Undocumented Students in Higher Education

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UndocumentedStudents in Higher Education

UndocumentedStudents in Higher Education

Thenumber of undocumented students cannot go unnoticed in institutionsof higher learning. Therefore, there is a need to evaluate andestablish proper methods that can be used to ensure that they alsohave an effective learning environment around the United States.States such as Texas and California have been considered as two ofthe most affected areas by the migrants who are regarded asundocumented in educational centers. The following section presentsthe methodology of research, which is the qualitative approach, theresults of the study, and the recommendations found to be helpful inassisting undocumented students have conducive learning.


Thestudy relies on qualitative methodology by involving case studiesfrom California and Texas with regards to the status of undocumentedstudents in higher education as the basis for information. The twoStates have both a large population of undocumented immigrantpopulation and policies favoring higher learning for the migrants.The case studies used are sources from written documents on thenature of higher education in the two States. This study shalldiscuss the condition of the policies used in both Texas andCalifornia to come up with policy recommendations that can be appliedin other States as well.

CaseStudy: California Undocumented Student Policies

Californiahas been marked as having the highest number of undocumentedimmigrant students, which are slightly greater than those in Texas.It is also noted that the State has continuously supported theireducation through the enactment of policies that provide financialassistance for the students in addition to the implementation ofDeferred Action for Childhood Arrivals (DACA), which allows them towork after graduation. The universities in the State have alsoconsidered their students for scholarships, a factor that has made iteasy for many immigrant students to graduate (Arciniega, Fung, Speer,&amp Tarzi, n.d.). Taking the case of University of California,Berkeley, it has programs that ensure that the undocumented immigrantstudents in the school are protected and provided with financialsupport, thus, enabling them to complete their education withoutdropping out.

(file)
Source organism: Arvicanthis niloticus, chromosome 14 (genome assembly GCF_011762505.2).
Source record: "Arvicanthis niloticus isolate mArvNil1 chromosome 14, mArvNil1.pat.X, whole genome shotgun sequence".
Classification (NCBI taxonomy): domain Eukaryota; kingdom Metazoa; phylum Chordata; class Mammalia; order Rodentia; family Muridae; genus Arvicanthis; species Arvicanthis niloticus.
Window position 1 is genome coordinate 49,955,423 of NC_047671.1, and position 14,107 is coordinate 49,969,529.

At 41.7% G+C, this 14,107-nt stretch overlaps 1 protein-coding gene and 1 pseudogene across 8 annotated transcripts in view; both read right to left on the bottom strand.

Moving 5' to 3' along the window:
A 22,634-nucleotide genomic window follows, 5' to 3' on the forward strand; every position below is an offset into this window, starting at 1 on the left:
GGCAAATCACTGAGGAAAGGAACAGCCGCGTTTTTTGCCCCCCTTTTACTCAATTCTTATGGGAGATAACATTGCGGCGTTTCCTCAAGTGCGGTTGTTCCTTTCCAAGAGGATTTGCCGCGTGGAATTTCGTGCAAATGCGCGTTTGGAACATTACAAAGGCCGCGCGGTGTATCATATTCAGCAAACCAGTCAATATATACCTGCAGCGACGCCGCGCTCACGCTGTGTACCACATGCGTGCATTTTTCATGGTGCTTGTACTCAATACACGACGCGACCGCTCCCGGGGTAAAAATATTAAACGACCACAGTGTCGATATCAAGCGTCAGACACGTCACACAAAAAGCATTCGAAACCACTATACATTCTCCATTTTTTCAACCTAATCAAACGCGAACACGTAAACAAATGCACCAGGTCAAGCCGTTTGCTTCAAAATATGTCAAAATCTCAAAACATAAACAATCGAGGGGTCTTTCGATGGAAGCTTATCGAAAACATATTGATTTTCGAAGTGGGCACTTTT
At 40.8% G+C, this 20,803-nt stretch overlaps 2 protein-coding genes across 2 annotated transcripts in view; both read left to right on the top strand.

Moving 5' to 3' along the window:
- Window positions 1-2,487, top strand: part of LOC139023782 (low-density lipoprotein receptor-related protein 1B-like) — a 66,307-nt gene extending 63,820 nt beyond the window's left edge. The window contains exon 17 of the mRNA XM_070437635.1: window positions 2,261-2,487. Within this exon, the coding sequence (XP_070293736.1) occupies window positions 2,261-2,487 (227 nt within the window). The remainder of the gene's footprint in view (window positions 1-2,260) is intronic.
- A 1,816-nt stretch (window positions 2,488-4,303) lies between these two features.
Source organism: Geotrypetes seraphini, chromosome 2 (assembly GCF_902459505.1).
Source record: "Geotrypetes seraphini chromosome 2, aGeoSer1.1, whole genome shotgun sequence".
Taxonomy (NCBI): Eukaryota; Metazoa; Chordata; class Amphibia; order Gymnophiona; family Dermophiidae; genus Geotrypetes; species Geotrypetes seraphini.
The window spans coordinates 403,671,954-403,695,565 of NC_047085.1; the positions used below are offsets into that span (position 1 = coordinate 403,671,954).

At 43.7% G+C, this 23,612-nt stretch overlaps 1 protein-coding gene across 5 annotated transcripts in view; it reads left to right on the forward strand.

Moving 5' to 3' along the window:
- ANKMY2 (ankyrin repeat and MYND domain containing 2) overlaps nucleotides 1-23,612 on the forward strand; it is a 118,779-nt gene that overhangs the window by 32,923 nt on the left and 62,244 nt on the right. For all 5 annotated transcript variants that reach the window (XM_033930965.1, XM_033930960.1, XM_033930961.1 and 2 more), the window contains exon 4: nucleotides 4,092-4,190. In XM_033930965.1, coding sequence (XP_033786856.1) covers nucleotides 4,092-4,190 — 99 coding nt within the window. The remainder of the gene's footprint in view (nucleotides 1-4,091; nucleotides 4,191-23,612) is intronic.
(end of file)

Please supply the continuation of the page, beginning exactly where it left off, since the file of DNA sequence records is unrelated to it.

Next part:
Oneof the cases that are discussed in the university’s undocumentedstudent’s page on the website is that of Emily, a South Korean, whocame to the U.S. with her mother and siblings when she was 10 with adream to go to college in future (Undocumented students dare todream, n.d). She and her sister managed to get in-tuition fee supportsince they fulfilled the requirements set by the CaliforniaLegislature AB 540 of 2001. The legislature allows universitystudents to seek in-tuition fee support only if they have attended3-4 years, or graduated from a Californian High School or attainedG.E.D and filed an affidavit indicating application for legalresidency (Undocumented students dare to dream, n.d). For her case,Emily went into Berkeley where the possibility of getting financialsupport was promising, but she had to drop out since at the timebecause her undocumented status limited access to in State funding,scholarships, and student loans.